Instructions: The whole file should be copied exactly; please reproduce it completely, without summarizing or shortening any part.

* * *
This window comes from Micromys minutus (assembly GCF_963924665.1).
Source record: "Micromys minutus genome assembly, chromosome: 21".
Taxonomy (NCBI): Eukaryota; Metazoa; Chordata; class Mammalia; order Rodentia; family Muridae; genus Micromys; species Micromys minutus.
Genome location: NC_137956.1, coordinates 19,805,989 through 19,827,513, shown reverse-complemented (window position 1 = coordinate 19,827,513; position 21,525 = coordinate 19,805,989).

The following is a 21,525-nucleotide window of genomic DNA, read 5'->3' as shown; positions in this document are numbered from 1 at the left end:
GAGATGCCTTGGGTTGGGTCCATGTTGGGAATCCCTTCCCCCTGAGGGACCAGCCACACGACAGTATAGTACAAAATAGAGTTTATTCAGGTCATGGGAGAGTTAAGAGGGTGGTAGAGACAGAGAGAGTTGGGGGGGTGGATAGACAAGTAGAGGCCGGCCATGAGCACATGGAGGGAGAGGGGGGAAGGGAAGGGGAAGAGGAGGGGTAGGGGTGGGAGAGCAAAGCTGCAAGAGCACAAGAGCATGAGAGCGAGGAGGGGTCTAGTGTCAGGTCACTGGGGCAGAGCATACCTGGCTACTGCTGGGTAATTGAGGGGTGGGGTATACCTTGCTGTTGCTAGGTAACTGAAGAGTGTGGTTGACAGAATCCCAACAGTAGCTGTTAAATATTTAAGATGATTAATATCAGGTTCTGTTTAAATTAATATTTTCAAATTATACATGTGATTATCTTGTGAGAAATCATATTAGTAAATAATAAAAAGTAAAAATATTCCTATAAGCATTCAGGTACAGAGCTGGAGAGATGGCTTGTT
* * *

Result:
This window comes from Micromys minutus (assembly GCF_963924665.1).
Source record: "Micromys minutus genome assembly, chromosome: 21".
Taxonomy (NCBI): Eukaryota; Metazoa; Chordata; class Mammalia; order Rodentia; family Muridae; genus Micromys; species Micromys minutus.
Genome location: NC_137956.1, coordinates 19,805,989 through 19,827,513, shown reverse-complemented (window position 1 = coordinate 19,827,513; position 21,525 = coordinate 19,805,989).

The following is a 21,525-nucleotide window of genomic DNA, read 5'->3' as shown; positions in this document are numbered from 1 at the left end:
GAGATGCCTTGGGTTGGGTCCATGTTGGGAATCCCTTCCCCCTGAGGGACCAGCCACACGACAGTATAGTACAAAATAGAGTTTATTCAGGTCATGGGAGAGTTAAGAGGGTGGTAGAGACAGAGAGAGTTGGGGGGGTGGATAGACAAGTAGAGGCCGGCCATGAGCACATGGAGGGAGAGGGGGGAAGGGAAGGGGAAGAGGAGGGGTAGGGGTGGGAGAGCAAAGCTGCAAGAGCACAAGAGCATGAGAGCGAGGAGGGGTCTAGTGTCAGGTCACTGGGGCAGAGCATACCTGGCTACTGCTGGGTAATTGAGGGGTGGGGTATACCTTGCTGTTGCTAGGTAACTGAAGAGTGTGGTTGACAGAATCCCAACAGTAGCTGTTAAATATTTAAGATGATTAATATCAGGTTCTGTTTAAATTAATATTTTCAAATTATACATGTGATTATCTTGTGAGAAATCATATTAGTAAATAATAAAAAGTAAAAATATTCCTATAAGCATTCAGGTACAGAGCTGGAGAGATGGCTTGTT